The real secret as far as I can tell is to delegate delegate delegate. Think about what decisions you're making, but for the most part, get people whose taste you trust and just empower them to make decisions. One last bit of advice: Keep telling yourself that the goal of the wedding is to end up married, so as long as that gets done you'll be fine no matter what else goes wrong. Having that as a simple mantra will help relieve a lot of the stress over fiddly details that you won't remember anyway (seriously, most married people remember surprisingly little from their actual wedding in terms of flower arrangements or whatever — you'll remember your wife, your family, having fun, but it's a giant whirlwind and compared to actually marrying the person you love, who the fuck cares if you accidentally sat Uncle Jim next to Cousin Nora?).
posted by klangklangston at 3:40 PM on September 10, 2015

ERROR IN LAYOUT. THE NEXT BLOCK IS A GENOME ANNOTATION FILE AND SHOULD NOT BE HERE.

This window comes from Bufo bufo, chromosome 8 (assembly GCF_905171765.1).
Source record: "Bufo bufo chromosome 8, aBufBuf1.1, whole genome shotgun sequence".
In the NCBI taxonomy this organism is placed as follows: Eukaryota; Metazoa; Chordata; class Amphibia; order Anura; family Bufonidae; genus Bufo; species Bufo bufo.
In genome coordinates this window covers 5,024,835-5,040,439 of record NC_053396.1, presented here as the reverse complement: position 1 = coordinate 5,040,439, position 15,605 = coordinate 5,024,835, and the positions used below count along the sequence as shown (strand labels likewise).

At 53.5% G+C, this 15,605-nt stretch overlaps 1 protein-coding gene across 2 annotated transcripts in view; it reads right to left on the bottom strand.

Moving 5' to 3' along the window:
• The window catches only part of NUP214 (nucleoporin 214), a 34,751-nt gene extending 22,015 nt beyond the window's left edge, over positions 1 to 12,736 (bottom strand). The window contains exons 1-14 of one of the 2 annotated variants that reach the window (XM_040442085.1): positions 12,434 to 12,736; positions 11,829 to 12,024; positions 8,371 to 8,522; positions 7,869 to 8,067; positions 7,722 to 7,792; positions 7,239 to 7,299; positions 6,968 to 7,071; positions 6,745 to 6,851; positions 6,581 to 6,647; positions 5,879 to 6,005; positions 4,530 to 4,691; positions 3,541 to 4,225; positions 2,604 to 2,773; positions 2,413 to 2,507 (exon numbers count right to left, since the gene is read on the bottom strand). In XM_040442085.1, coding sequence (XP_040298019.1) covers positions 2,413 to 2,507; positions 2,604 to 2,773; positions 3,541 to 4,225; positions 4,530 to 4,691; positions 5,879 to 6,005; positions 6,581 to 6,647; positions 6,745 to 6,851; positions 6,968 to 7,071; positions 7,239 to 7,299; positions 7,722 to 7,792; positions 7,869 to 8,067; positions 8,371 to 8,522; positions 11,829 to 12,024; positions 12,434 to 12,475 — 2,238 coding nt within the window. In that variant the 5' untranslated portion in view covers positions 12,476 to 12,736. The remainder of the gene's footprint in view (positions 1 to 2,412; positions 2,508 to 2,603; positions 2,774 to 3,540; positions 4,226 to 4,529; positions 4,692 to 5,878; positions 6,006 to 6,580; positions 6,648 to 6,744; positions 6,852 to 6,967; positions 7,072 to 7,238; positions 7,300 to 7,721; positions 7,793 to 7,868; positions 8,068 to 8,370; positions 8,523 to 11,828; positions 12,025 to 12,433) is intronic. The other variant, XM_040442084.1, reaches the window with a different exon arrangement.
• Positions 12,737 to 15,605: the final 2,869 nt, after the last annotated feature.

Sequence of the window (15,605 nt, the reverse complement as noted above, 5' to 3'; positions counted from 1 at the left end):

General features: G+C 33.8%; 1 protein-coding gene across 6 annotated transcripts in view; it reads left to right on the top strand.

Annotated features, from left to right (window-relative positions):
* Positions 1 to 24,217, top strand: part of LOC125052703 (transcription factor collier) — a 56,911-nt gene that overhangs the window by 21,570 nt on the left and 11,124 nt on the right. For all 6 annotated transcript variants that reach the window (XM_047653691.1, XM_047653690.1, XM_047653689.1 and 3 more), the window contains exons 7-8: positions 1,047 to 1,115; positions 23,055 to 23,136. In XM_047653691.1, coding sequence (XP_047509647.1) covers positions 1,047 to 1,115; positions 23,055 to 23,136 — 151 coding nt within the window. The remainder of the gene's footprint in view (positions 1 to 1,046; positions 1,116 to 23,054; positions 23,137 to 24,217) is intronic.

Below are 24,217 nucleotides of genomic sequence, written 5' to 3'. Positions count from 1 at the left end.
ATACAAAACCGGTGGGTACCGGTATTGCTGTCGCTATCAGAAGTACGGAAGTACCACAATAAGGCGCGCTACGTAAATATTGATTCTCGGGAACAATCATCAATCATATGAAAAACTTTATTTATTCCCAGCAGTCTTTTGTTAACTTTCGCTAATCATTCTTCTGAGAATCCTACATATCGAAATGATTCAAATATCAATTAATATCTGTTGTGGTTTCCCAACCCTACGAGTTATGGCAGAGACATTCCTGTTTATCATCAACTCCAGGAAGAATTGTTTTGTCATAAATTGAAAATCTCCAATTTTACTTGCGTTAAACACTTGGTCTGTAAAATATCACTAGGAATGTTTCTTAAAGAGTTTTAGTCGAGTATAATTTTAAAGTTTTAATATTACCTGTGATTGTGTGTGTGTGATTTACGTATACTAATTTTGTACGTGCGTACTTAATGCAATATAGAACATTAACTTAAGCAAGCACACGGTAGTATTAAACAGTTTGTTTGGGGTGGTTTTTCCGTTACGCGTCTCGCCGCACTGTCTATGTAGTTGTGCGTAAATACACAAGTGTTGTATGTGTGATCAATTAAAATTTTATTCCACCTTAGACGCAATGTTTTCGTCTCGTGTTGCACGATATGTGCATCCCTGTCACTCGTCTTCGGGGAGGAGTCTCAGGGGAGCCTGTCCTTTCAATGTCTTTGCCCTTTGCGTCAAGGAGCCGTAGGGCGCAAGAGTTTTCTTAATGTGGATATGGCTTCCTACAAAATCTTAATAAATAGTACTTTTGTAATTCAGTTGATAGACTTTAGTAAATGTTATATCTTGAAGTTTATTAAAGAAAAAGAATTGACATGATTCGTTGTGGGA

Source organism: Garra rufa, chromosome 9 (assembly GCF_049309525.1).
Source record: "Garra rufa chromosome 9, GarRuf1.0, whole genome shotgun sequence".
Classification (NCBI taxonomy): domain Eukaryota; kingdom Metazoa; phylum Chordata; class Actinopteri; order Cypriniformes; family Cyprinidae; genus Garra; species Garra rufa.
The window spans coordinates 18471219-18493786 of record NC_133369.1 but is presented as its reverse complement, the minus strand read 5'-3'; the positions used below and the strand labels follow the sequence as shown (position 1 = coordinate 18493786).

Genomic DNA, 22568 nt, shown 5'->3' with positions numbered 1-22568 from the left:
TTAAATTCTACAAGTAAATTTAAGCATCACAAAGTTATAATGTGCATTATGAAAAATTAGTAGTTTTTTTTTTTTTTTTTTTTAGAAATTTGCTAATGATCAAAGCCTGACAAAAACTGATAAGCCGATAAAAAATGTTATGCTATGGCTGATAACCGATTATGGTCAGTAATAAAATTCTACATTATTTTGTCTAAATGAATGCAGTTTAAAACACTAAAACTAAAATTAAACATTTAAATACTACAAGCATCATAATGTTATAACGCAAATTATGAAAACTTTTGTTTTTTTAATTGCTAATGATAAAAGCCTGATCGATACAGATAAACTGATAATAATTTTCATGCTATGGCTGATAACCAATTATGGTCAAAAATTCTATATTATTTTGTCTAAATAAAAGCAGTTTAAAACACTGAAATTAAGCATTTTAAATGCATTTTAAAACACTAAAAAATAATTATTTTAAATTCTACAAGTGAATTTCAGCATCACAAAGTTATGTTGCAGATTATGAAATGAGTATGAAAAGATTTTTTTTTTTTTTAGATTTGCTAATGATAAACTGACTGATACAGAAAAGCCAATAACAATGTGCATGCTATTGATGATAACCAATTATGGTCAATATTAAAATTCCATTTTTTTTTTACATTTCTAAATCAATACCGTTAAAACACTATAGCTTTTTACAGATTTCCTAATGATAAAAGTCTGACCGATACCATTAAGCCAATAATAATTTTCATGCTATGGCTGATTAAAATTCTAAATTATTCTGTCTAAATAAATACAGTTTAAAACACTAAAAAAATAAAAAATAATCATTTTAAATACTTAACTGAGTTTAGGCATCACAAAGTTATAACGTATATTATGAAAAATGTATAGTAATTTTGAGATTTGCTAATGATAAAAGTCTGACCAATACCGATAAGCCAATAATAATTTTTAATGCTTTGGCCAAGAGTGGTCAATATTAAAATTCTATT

1) When do you want it.
2) Who do you want to be there.
3) What sort of ceremony do you want.
4) What sort of celebration(s) do you want.
5) What sort of budget do you have.
posted by kjs4 at 8:51 PM on September 10, 2015

I got really good answers to my own Weddings for Dummies question in 2013. Here is what worked for me:

1) decide about how big a wedding we wanted to have, guestwise

2) pick a venue that could accommodate this

3) realize it is okay to really not care about most of it and enjoy the freedom of "eh, whatevering" a lot of decisions